1 September
Harper’s vaunted Arctic naval refuelling station going nowhere fast
(Globe & Mail) One of the crown jewels in the federal government’s Arctic strategy is mired in a slow-moving environmental clean-up and the threat of legal action, federal documents reveal.
The deep-water port at Nanisivik, Nunavut, remains under the control of the federal fisheries department, six years after Prime Minister Stephen Harper announced with much fanfare the establishment of a naval refuelling station high in the northern archipelago.
The port is meant to accommodate the Conservative government’s plan to construct six-to-eight light icebreakers — or Arctic patrol ships — to assert the country’s sovereignty in the North.
Like the Nanisivik facility, the ships are behind schedule and years from seeing service.
By contrast, the Russians have poured hundreds of millions of dollars into reviving as many as 10 Arctic outposts to serve as search-and-rescue bases along their northern sea route, which runs along the top of the Asian continent. Ports are also being upgraded.
28 August
Garneau: Harper’s annual photo-op belies string of broken Arctic promises
By Marc Garneau, Liberal MP
(Montreal Gazette) Since 2006, the Harper Conservatives have made and repeated dozens of promises about protecting Canada’s Arctic sovereignty. Each summer, the prime minister makes a symbolic excursion to the North to trumpet these commitments. While the scope of the Arctic promises the Harper government has made is large, its record of keeping them is not. Not only is this bad governance, but it also makes a mockery of Canada’s commitment to the Arctic.
In spite of repeated promises to ensure the protection of Canada’s interests, particularly with the projected increase in vessel traffic, the government has done little to increase our presence and surveillance capabilities throughout this ecologically sensitive region.
19 August
Federal strategy for Far North snarled by red tape, political inertia: DND
The Conservative government’s overall effort to tame the Far North has often lacked political will and direction, warns a blunt new National Defence study that explores how the Canadian military fits in to the strategy.
The 72-page assessment, obtained by The Canadian Press under the Access to Information Act, paints a picture of good intentions that have ground to a halt amid bureaucratic red tape and turf wars in Ottawa.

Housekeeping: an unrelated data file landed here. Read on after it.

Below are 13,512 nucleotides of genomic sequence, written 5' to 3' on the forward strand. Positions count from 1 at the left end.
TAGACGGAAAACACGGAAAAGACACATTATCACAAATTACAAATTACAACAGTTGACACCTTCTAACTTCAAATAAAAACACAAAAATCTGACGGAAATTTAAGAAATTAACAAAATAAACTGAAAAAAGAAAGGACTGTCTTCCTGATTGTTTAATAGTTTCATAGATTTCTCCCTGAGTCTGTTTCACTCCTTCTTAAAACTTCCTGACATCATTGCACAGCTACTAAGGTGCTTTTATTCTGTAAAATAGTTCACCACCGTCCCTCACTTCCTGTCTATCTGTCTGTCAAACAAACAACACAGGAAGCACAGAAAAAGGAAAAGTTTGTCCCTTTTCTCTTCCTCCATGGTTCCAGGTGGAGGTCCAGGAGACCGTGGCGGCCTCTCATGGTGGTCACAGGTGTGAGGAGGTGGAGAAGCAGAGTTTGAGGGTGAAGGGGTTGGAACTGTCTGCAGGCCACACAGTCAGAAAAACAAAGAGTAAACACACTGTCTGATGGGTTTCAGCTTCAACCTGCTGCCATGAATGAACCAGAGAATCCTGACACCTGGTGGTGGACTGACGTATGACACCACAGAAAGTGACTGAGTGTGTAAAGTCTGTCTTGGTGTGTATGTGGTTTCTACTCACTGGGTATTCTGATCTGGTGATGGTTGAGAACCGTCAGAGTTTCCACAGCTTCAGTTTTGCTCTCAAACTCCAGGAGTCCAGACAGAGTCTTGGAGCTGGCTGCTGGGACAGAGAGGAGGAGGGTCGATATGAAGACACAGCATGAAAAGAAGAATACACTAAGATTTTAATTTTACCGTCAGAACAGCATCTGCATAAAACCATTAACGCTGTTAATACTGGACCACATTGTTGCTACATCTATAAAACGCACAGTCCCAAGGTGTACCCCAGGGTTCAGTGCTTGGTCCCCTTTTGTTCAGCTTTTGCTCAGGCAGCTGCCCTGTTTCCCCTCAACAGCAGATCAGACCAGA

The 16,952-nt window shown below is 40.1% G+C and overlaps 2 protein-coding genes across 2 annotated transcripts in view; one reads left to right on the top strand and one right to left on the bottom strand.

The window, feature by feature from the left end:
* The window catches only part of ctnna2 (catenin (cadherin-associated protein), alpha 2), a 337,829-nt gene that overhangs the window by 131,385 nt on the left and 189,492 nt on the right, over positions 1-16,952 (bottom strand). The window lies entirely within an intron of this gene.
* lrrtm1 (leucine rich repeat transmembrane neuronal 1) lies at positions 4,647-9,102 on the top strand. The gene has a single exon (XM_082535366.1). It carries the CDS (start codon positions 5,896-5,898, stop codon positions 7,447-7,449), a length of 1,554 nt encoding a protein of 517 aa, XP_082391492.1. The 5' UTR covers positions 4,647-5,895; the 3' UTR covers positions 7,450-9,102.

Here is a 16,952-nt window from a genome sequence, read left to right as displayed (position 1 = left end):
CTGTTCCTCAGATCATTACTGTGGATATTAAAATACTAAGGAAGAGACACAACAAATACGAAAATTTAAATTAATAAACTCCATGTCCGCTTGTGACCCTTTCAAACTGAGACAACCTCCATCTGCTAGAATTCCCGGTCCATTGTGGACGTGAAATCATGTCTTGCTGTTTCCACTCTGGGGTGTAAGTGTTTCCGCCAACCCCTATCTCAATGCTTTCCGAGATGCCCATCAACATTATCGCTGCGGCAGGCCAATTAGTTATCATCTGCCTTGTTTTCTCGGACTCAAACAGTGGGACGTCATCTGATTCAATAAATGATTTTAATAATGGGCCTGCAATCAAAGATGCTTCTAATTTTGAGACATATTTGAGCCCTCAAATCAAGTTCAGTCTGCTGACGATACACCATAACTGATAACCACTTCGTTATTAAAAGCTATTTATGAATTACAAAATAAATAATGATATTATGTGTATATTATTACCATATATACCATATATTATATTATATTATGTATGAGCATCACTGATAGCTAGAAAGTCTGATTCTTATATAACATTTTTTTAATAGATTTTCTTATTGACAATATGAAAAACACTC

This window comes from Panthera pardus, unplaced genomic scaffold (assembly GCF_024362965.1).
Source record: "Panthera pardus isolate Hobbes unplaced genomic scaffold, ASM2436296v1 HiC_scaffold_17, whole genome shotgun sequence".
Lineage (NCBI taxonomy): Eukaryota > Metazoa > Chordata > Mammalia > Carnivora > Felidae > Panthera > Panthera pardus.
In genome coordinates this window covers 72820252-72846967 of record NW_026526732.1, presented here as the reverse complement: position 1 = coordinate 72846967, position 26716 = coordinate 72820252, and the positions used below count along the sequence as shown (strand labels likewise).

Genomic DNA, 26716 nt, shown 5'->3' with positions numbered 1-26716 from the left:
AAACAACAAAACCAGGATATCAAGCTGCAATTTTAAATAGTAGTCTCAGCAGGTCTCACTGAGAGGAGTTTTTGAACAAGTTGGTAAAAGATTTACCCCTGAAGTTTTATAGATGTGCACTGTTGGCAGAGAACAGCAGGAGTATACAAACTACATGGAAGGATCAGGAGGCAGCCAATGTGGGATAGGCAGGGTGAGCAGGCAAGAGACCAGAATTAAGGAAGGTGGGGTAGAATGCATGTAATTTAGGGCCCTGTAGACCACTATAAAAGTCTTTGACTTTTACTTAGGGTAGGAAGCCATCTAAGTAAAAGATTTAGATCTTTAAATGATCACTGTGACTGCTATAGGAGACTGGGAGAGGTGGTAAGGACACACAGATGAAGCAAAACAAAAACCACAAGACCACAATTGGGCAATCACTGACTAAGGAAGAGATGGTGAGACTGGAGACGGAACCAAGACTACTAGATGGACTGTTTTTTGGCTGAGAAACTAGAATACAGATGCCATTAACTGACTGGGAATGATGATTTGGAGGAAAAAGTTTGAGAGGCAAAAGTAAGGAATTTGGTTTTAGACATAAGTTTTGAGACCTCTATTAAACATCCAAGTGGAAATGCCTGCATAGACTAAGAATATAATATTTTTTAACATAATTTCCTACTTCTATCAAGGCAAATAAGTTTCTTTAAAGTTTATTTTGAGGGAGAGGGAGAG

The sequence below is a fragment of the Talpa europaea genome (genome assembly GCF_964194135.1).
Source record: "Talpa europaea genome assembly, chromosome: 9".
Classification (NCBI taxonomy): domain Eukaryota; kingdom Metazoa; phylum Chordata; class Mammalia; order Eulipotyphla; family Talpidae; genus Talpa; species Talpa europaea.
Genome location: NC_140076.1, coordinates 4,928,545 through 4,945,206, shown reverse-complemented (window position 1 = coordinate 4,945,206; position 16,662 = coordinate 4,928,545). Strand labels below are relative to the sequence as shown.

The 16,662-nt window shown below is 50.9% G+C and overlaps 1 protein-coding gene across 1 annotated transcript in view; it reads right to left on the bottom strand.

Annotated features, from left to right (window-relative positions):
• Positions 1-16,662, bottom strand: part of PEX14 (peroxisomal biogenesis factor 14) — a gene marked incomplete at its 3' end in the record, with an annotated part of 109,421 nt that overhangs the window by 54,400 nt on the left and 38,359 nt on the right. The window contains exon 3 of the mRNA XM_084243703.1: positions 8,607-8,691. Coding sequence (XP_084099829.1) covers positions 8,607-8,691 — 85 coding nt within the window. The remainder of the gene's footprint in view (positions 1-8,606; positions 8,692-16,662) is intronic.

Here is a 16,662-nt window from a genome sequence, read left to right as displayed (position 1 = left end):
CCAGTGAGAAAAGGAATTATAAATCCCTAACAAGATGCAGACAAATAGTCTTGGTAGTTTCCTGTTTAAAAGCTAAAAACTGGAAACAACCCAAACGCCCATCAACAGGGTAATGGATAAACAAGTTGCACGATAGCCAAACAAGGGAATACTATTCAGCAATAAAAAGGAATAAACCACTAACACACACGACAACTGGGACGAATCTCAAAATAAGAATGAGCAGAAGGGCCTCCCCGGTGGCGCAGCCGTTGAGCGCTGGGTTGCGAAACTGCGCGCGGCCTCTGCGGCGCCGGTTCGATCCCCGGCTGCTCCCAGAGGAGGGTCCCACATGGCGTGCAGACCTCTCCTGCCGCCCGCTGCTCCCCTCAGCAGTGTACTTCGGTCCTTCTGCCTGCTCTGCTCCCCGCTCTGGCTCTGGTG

It is a splash of cold water that comes just as Prime Minister Stephen Harper stumps around the Arctic this week, touting his government’s achievements and meeting with community leaders, as well as aboriginal reserve soldiers.
The review, written by the Defence Science Advisory Board at National Defence, looks at everything from military and public safety issues to the economy of the North and the implications of dealing with local culture.
18 August
Harper’s Northern tour is about politics as much as policy
Prime minister will pose for an opportune photo or 2 amid announcements
(CBC) Stephen Harper began his eighth Northern summer tour tonight with a stump-style speech to Conservative supporters at a reception in Whitehorse. … an announcement Monday morning expected to focus on skills training to support employment in the North’s vast natural resources sector.
Drawing attention to this chunk of the Canadian economy will be the prime minister’s key effort over the next few days, just as it was last year, and the year before.
Ottawa testing $620K stealth snowmobile for Arctic
The Canadian military has been secretly test-driving a $620,000 stealth snowmobile in its quest to quietly whisk troops on clandestine operations in the Arctic.
The Canadian Press has learned that soldiers have taken the new hybrid-electric snowmobile prototype on trial runs to evaluate features such as speed, noise level, battery endurance and acceleration.
The Department of National Defence even has a nickname for its cutting-edge, covert tool: “Loki,” after the “mythological Norse shape-shifting god.”
Word of the federal hunt for a stealth snowmobile first surfaced two years ago when National Defence’s research and development agency posted a public tender.

31 May

Arctic biodiversity rci-tursujuq_sn635Eye on the Arctic – Biodiversity report singles out Canada’s North